Tuesday, 21 October 2008

Beyond the Screen: Transformations of Literary Structures, Interfaces and Genres (Upcoming Conf)

20 - 21 NOVEMBER 2008

PANELS: Performance and the Emergence of Meaning :: Literature between Virtual, Physical, and Symbolic Space :: Beyond Genre: Transformations of Narrative, Poetic, and Dramatic Structures :: Preservation, Archiving and Editing.

Using electronic and networked media has resulted in such serious changes in the relationship between “author”, “work,” and “reader” that it seems necessary to make revisions in the traditional models analyzing literary communication. The Siegen conference on The Aesthetics of Net Literature: Writing, Reading and Playing in Programmable Media (Nov 25-27, 2004) had already made clear that this triad has to be extended into the technical aspects of media: Literary processes emerge from techno-social networks, i.e. they materialize in the interplay between human and electronic “actants.” If in the past discussions centered mostly on those projects that were perceived by looking at the computer screen or that were controlled via keyboard and mouse, now man-machine interactions are organized by considerably more complex interfaces. The specific attention of this follow-up conference therefore will be focusing on the aesthetic processes of AI-controlled environments that occur in the physical realm between the interfaces of technical sensors or effectors and the human body. Electronic media take “body language” to a new level as well since more and more the whole body is involved in the media activity. Increasingly complex sensors (integrated into vehicles, clothes and environments) “realize”—hear, see, feel, in other words: measure—the movements of the body, its mimics and gestures. This “multimodal” body itself then also exchanges in-formation with the “products” of this kind of technology. Such medial couplings and framings enable the co-operation of non-symbolic activities, symbolic language activities and algorithmic processes of computer systems. If it is true that semantics is always the result of intermedial transcriptions between media then this development affects all human behavior concerning linguistic signs and therefore also the aesthetic processes of perception and self-perception. In this context the contributions to this conference will refer to literary communication and strategies thereby interrogating how literary structures, interfaces and genres change regarding:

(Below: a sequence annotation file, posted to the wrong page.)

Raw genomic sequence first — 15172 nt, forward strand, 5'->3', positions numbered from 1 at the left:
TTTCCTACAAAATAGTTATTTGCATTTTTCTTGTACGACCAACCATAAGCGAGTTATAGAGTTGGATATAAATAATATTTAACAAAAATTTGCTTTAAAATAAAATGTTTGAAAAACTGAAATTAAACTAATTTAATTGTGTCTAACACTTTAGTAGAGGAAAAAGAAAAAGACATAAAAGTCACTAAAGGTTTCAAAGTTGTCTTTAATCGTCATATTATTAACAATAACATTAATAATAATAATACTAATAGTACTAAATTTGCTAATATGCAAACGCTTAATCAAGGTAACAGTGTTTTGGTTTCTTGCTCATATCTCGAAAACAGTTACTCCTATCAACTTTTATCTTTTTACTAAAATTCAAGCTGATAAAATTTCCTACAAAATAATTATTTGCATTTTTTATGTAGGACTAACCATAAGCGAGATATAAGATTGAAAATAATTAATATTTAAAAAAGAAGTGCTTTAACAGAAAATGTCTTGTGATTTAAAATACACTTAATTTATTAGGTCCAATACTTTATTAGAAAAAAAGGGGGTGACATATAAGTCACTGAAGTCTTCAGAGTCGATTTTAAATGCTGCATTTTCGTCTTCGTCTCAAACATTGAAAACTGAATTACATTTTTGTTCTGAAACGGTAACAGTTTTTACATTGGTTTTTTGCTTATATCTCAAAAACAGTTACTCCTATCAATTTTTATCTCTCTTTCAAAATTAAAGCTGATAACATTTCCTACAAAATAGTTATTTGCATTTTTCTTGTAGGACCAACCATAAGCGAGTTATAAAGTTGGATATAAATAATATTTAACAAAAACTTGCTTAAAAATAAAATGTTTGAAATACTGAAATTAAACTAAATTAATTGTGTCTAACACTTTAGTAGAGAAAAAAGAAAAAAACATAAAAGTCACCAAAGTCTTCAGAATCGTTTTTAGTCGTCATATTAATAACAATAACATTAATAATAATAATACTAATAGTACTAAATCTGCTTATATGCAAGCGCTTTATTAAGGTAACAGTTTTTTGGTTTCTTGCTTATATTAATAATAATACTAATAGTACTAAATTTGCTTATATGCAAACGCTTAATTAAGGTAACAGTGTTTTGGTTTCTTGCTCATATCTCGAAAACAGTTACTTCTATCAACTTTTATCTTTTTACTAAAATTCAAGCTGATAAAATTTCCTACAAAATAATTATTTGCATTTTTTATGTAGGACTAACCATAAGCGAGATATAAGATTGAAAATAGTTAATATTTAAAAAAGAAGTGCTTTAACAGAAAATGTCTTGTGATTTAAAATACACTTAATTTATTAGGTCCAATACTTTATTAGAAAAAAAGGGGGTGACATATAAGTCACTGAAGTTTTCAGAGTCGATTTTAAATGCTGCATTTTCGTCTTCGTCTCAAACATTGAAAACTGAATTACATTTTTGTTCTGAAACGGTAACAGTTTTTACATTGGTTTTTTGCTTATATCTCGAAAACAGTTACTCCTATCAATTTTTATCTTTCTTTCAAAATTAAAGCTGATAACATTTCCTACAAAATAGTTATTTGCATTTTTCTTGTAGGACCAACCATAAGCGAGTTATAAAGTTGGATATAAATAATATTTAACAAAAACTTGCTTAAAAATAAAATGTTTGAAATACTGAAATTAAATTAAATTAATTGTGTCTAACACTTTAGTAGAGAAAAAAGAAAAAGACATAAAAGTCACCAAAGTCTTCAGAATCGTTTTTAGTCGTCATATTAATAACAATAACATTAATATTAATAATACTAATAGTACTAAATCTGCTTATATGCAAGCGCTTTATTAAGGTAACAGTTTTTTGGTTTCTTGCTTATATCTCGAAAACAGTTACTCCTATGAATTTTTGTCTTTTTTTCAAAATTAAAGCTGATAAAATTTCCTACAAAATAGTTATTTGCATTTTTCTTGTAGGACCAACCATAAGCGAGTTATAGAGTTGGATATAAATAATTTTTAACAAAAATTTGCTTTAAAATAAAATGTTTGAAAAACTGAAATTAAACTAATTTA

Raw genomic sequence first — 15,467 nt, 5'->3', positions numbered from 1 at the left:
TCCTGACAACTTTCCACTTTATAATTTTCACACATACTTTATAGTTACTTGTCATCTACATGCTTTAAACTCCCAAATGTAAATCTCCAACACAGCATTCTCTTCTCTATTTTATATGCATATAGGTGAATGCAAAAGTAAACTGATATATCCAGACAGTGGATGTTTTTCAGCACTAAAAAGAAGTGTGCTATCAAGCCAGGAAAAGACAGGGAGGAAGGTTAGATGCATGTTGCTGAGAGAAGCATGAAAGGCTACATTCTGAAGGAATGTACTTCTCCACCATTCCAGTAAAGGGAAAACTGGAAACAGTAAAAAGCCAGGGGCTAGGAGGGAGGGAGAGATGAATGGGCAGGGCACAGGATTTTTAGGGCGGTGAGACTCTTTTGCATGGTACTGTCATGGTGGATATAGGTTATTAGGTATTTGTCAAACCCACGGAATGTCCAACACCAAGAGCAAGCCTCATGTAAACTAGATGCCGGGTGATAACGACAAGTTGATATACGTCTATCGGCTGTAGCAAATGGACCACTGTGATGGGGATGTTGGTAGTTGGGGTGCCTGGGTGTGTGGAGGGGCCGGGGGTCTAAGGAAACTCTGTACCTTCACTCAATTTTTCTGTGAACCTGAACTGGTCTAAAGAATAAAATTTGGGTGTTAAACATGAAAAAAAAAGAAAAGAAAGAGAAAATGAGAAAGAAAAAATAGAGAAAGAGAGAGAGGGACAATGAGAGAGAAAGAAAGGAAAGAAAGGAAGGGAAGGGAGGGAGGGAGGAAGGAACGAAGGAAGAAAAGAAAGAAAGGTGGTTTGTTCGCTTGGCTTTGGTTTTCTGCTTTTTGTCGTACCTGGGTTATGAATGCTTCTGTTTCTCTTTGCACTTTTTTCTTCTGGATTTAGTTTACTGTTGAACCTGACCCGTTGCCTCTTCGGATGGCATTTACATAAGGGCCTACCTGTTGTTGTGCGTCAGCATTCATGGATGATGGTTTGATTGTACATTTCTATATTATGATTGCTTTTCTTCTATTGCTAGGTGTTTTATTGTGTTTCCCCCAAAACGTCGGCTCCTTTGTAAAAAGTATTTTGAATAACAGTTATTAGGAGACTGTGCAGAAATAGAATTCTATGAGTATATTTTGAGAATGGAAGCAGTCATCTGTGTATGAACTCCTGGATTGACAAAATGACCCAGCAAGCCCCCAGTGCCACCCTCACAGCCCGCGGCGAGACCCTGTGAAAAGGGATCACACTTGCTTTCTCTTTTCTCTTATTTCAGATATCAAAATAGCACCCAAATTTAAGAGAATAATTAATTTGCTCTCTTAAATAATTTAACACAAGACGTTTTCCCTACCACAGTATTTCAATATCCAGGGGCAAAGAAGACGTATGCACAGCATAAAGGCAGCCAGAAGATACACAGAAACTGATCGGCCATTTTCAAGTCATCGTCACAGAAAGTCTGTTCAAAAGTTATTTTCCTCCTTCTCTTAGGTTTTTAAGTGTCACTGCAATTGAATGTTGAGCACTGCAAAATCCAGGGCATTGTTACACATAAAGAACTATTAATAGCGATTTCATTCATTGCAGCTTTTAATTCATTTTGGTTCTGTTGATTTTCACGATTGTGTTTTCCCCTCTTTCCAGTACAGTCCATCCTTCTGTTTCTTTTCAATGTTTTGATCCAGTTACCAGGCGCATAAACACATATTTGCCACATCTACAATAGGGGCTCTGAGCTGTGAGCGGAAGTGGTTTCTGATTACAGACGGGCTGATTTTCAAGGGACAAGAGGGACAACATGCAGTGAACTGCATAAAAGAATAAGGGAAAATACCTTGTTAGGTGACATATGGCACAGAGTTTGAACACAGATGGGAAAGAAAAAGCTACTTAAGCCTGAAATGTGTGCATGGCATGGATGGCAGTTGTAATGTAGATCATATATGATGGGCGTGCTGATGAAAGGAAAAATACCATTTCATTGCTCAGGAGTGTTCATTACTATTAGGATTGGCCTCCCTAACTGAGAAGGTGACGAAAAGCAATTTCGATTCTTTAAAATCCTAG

Locative Narratives, i.e. environmental, neighborhood and city projects with GPS-based media following literary patterns (e.g. travel- and adventure-narratives or detective stories like J.-P. Balpe’s Fictions d’Issy; S. Schemat’s Augmented Real-ity Fictions; Inter Urban by 34 North 118 West or S. Berkenheger/G. Müller’s Worldwatchers).

Immersive Environments (Cave or interactive camera-projection systems) in which reception does not only take place through the eyes alone but rather in which the whole body is “reading” and thereby recomposing already saved meanings or those that still have to be constructed (e.g. N. Wardrip-Fruin’s Screen; J. Cayley’s Lens; C. Utterback’s Text Rain or D.Small/T. White’s Stream of Consciousness).

Stagings of inner realms and environments in which real characters (from simple users to trained actors) and artificial ones (from avatars, software agents etc. to complex AI-programs) following quite classical dramatic patterns of activity are involved in dialogues (e.g. M. Mateas/A. Stern et.al.: AR Façade).

Regarding the aesthetics of net literature therefore the question has to be asked whether we can continue talking of a specific migration of traditional literary forms into computer-based and networked media. Can we continue analyzing such examples as “literature”? In what way can the semantics of literary terminology, concepts and systems be retained or does it have to be revised? Can we still correlate the examples mentioned above with the three traditional genres?

Apart from this the performative projects mentioned above intensify the already difficult problem of the documentation / archiving of as well as the access to processes of electronic literature. Lastly, the conference also will address the problem of archiving and editing the rather transitory electronic literature, thereby attempting to advance the co-operation of current and planned databases, archives and editions.

Conference information can be found at: http://www.litnet.uni-siegen.de/

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